Netanyahu says Jerusalem 'always Israel's capital'

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Days before the United States president starts a Middle East trip that includes meetings with Israeli and Palestinian leaders, Tillerson told NBC channel that Trump's decision would depend greatly on how it is seen by governments in the region, including "whether Israel views it as being helpful to a peace initiative or perhaps a distraction".

It also comes as he contends with a raft of problems back home, including a special counsel investigating whether his associates colluded with Russian Federation. "The annexation of East Jerusalem is illegal as stipulated by all worldwide laws and resolutions", he said, adding that East Jerusalem is an occupied territory.

"I say to the whole world and in the clearest way possible, Jerusalem was and will always be the capital of Israel", Israel's prime minister reiterated at festivities marking the 50th anniversary of the Six-Day War.

The official reportedly referred to the Western Wall as part of the Israeli-occupied West Bank rather than part of the state of Israel, according to Reuters.

"The issue over many years has not been the mediator in the middle - it's the guys sitting on the other sides of the mediators", said Miller, now a vice president at the Woodrow Wilson International Center for Scholars.

She said: "Any agreement that any PM of Israel especially Netanyahu would put on the table would be supported by the vast majority of Israeli's".

"I will discuss with President Trump ways to strengthen even further the first and strongest alliance with the US", Netanyahu told his weekly cabinet meeting in Jerusalem, Xinhua reported. On the other hand, the vast majority of Palestinians are just as adamant about recognizing Israel.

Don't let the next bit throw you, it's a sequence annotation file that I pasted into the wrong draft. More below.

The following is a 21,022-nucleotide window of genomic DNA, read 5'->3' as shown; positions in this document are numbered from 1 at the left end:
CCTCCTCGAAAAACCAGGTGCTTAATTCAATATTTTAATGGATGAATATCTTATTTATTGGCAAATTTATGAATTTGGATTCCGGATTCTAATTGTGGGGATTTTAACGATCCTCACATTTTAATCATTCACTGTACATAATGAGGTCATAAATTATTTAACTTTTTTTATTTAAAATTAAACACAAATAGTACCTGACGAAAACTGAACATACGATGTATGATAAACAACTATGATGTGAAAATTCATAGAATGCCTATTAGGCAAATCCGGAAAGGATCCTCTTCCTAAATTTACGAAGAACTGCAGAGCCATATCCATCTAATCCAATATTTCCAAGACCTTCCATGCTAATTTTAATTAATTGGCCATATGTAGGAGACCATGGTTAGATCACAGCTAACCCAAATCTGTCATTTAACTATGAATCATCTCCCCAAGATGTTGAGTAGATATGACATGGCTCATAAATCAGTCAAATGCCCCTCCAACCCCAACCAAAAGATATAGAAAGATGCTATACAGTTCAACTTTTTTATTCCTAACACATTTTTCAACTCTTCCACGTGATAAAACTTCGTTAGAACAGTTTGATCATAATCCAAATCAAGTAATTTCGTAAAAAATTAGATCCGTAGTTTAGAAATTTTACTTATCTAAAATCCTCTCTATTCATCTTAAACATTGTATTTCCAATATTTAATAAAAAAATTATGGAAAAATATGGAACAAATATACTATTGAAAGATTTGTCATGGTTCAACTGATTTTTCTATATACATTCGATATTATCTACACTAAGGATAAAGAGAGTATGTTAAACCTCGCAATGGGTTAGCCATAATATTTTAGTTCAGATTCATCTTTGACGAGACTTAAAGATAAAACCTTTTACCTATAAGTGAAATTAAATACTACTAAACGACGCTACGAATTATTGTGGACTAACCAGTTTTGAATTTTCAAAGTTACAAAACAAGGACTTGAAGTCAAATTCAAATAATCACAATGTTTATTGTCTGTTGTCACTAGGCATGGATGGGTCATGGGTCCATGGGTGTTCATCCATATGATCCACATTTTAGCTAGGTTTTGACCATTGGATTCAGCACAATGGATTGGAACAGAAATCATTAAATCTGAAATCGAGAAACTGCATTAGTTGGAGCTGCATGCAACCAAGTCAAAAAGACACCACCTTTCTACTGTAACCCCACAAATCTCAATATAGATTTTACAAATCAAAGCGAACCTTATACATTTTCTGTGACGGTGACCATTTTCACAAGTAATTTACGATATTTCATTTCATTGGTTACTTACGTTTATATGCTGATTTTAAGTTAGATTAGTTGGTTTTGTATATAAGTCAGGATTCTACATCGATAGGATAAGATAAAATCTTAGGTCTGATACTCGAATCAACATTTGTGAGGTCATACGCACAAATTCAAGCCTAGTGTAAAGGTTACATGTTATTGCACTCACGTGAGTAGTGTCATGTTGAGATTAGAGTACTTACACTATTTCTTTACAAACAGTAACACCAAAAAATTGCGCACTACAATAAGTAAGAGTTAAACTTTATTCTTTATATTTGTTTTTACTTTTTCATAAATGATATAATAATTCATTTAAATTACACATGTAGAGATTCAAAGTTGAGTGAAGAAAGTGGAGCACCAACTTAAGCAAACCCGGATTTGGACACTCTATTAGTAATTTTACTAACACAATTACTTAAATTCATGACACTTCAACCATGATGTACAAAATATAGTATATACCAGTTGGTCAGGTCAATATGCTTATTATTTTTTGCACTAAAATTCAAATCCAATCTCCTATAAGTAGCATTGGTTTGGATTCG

Can he bring the two sides together?

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RIYADH, Saudi Arabia (AP) - Having declared that finding a solution to the Israel-Palestine conflict is "maybe not as hard as people have thought", President Donald Trump will make his first visit to Israel with few concrete ideas of solving a problem that has vexed presidents for decades. On Tuesday, he is set to meet with Abbas in the West Bank and deliver a speech at the Israeli Museum. But he'll have to straddle them to make any headway towards what he's called "the ultimate deal" in the Israeli-Palestinian conflict.

He cast uncertainty over years of global efforts to foster a two-state solution when he met Netanyahu at the White House in February.

President Donald Trump has declared in the past that finding a solution to the Israeli-Palestinian conflict is "maybe not as hard as people have thought". But what will his position be on Israeli settlement building?

But reality has set in as all Trump's earlier talk - of moving the USA embassy to Jerusalem, of not worrying about Jewish settlements in Arab land and of dropping insistence on the pesky two-state solution - appears to have been just that: talk. The two had significant ideological differences, from how to resolve the Israel-Palestine conflict to their respective views of how to prevent Iran from making a nuclear bomb. However, that declaration appears to be dead due to internal pressure inside the White House to push Trump in a more moderate direction as officials explore the potential for restarting peace talks between the Israelis and Palestinians.

He flies in from Saudi Arabia, a key USA ally, where he gave a speech to Arab and Muslim leaders at a summit.

He also lashed out at Iran, accusing Tehran of fuelling "the fires of sectarian conflict and terror" and calling for its worldwide isolation.

Mr Trump's trip began in Saudi Arabia and takes him, after Israel, to the Vatican for an audience with Pope Francis, to Brussels for a North Atlantic Treaty Organisation summit and to Sicily for a meeting of leaders of the Group of Seven major industrial nations.

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